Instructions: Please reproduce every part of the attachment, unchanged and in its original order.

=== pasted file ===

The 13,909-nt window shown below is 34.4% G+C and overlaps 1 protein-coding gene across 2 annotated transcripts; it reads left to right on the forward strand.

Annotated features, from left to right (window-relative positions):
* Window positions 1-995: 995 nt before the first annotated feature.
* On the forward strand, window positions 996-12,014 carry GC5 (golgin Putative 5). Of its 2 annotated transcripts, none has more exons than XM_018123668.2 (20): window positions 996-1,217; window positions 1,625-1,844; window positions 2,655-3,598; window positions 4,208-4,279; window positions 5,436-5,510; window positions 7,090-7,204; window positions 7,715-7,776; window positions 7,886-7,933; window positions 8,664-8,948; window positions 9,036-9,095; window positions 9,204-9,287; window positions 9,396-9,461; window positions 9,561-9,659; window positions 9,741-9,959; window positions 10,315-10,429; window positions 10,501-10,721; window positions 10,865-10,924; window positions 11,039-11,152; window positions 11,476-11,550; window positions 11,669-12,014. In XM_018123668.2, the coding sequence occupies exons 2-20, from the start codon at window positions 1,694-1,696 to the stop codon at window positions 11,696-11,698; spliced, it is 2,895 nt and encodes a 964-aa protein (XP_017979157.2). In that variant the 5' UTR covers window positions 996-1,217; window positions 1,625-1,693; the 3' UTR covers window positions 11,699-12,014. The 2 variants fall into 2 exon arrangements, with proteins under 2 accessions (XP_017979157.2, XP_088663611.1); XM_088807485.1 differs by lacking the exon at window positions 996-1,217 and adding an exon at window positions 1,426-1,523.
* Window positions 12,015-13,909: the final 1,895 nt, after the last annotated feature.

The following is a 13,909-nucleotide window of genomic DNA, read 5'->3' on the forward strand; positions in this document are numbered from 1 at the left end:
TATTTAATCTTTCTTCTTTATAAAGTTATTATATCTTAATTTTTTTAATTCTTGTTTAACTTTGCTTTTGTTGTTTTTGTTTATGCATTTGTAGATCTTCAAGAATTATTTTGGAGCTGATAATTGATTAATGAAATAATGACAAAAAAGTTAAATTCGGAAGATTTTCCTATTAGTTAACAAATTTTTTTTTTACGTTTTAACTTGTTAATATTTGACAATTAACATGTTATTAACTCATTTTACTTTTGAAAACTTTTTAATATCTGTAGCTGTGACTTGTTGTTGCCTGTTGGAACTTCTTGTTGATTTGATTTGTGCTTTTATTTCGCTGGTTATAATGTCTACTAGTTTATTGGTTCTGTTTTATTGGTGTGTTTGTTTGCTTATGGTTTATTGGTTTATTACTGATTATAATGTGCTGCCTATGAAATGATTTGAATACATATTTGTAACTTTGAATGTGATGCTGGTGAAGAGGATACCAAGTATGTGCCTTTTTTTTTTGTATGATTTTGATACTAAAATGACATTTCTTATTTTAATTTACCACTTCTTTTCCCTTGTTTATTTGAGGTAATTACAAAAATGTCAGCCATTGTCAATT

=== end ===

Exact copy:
The 13,909-nt window shown below is 34.4% G+C and overlaps 1 protein-coding gene across 2 annotated transcripts; it reads left to right on the forward strand.

Annotated features, from left to right (window-relative positions):
* Window positions 1-995: 995 nt before the first annotated feature.
* On the forward strand, window positions 996-12,014 carry GC5 (golgin Putative 5). Of its 2 annotated transcripts, none has more exons than XM_018123668.2 (20): window positions 996-1,217; window positions 1,625-1,844; window positions 2,655-3,598; window positions 4,208-4,279; window positions 5,436-5,510; window positions 7,090-7,204; window positions 7,715-7,776; window positions 7,886-7,933; window positions 8,664-8,948; window positions 9,036-9,095; window positions 9,204-9,287; window positions 9,396-9,461; window positions 9,561-9,659; window positions 9,741-9,959; window positions 10,315-10,429; window positions 10,501-10,721; window positions 10,865-10,924; window positions 11,039-11,152; window positions 11,476-11,550; window positions 11,669-12,014. In XM_018123668.2, the coding sequence occupies exons 2-20, from the start codon at window positions 1,694-1,696 to the stop codon at window positions 11,696-11,698; spliced, it is 2,895 nt and encodes a 964-aa protein (XP_017979157.2). In that variant the 5' UTR covers window positions 996-1,217; window positions 1,625-1,693; the 3' UTR covers window positions 11,699-12,014. The 2 variants fall into 2 exon arrangements, with proteins under 2 accessions (XP_017979157.2, XP_088663611.1); XM_088807485.1 differs by lacking the exon at window positions 996-1,217 and adding an exon at window positions 1,426-1,523.
* Window positions 12,015-13,909: the final 1,895 nt, after the last annotated feature.

The following is a 13,909-nucleotide window of genomic DNA, read 5'->3' on the forward strand; positions in this document are numbered from 1 at the left end:
TATTTAATCTTTCTTCTTTATAAAGTTATTATATCTTAATTTTTTTAATTCTTGTTTAACTTTGCTTTTGTTGTTTTTGTTTATGCATTTGTAGATCTTCAAGAATTATTTTGGAGCTGATAATTGATTAATGAAATAATGACAAAAAAGTTAAATTCGGAAGATTTTCCTATTAGTTAACAAATTTTTTTTTTACGTTTTAACTTGTTAATATTTGACAATTAACATGTTATTAACTCATTTTACTTTTGAAAACTTTTTAATATCTGTAGCTGTGACTTGTTGTTGCCTGTTGGAACTTCTTGTTGATTTGATTTGTGCTTTTATTTCGCTGGTTATAATGTCTACTAGTTTATTGGTTCTGTTTTATTGGTGTGTTTGTTTGCTTATGGTTTATTGGTTTATTACTGATTATAATGTGCTGCCTATGAAATGATTTGAATACATATTTGTAACTTTGAATGTGATGCTGGTGAAGAGGATACCAAGTATGTGCCTTTTTTTTTTGTATGATTTTGATACTAAAATGACATTTCTTATTTTAATTTACCACTTCTTTTCCCTTGTTTATTTGAGGTAATTACAAAAATGTCAGCCATTGTCAATT